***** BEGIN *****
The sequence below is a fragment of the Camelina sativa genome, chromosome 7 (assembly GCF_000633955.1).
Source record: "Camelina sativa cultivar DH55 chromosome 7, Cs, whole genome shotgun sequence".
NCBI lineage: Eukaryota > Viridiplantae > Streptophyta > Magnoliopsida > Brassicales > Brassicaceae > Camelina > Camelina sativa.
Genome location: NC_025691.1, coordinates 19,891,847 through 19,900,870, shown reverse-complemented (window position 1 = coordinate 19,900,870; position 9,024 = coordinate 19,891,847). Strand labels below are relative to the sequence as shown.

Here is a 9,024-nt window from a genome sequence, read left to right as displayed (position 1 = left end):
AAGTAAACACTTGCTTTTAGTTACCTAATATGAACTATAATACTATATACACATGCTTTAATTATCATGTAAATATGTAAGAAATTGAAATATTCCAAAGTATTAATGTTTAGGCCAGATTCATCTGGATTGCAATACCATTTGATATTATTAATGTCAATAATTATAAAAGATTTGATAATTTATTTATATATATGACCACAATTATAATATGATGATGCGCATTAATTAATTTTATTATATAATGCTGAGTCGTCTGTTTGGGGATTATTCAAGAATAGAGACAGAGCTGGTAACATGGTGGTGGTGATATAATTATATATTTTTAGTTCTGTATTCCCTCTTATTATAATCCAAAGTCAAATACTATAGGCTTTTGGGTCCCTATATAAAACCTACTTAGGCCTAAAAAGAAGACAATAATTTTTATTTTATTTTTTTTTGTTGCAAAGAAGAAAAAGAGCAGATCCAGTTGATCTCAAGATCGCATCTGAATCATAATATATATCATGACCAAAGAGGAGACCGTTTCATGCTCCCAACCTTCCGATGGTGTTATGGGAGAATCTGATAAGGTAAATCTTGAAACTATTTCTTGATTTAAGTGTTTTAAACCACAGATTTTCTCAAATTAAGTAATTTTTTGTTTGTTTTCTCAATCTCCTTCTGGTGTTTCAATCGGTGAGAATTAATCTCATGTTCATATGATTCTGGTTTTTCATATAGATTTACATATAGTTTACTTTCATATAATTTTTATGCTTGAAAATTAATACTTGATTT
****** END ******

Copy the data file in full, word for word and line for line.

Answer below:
The sequence below is a fragment of the Camelina sativa genome, chromosome 7 (assembly GCF_000633955.1).
Source record: "Camelina sativa cultivar DH55 chromosome 7, Cs, whole genome shotgun sequence".
NCBI lineage: Eukaryota > Viridiplantae > Streptophyta > Magnoliopsida > Brassicales > Brassicaceae > Camelina > Camelina sativa.
Genome location: NC_025691.1, coordinates 19,891,847 through 19,900,870, shown reverse-complemented (window position 1 = coordinate 19,900,870; position 9,024 = coordinate 19,891,847). Strand labels below are relative to the sequence as shown.

Here is a 9,024-nt window from a genome sequence, read left to right as displayed (position 1 = left end):
AAGTAAACACTTGCTTTTAGTTACCTAATATGAACTATAATACTATATACACATGCTTTAATTATCATGTAAATATGTAAGAAATTGAAATATTCCAAAGTATTAATGTTTAGGCCAGATTCATCTGGATTGCAATACCATTTGATATTATTAATGTCAATAATTATAAAAGATTTGATAATTTATTTATATATATGACCACAATTATAATATGATGATGCGCATTAATTAATTTTATTATATAATGCTGAGTCGTCTGTTTGGGGATTATTCAAGAATAGAGACAGAGCTGGTAACATGGTGGTGGTGATATAATTATATATTTTTAGTTCTGTATTCCCTCTTATTATAATCCAAAGTCAAATACTATAGGCTTTTGGGTCCCTATATAAAACCTACTTAGGCCTAAAAAGAAGACAATAATTTTTATTTTATTTTTTTTTGTTGCAAAGAAGAAAAAGAGCAGATCCAGTTGATCTCAAGATCGCATCTGAATCATAATATATATCATGACCAAAGAGGAGACCGTTTCATGCTCCCAACCTTCCGATGGTGTTATGGGAGAATCTGATAAGGTAAATCTTGAAACTATTTCTTGATTTAAGTGTTTTAAACCACAGATTTTCTCAAATTAAGTAATTTTTTGTTTGTTTTCTCAATCTCCTTCTGGTGTTTCAATCGGTGAGAATTAATCTCATGTTCATATGATTCTGGTTTTTCATATAGATTTACATATAGTTTACTTTCATATAATTTTTATGCTTGAAAATTAATACTTGATTT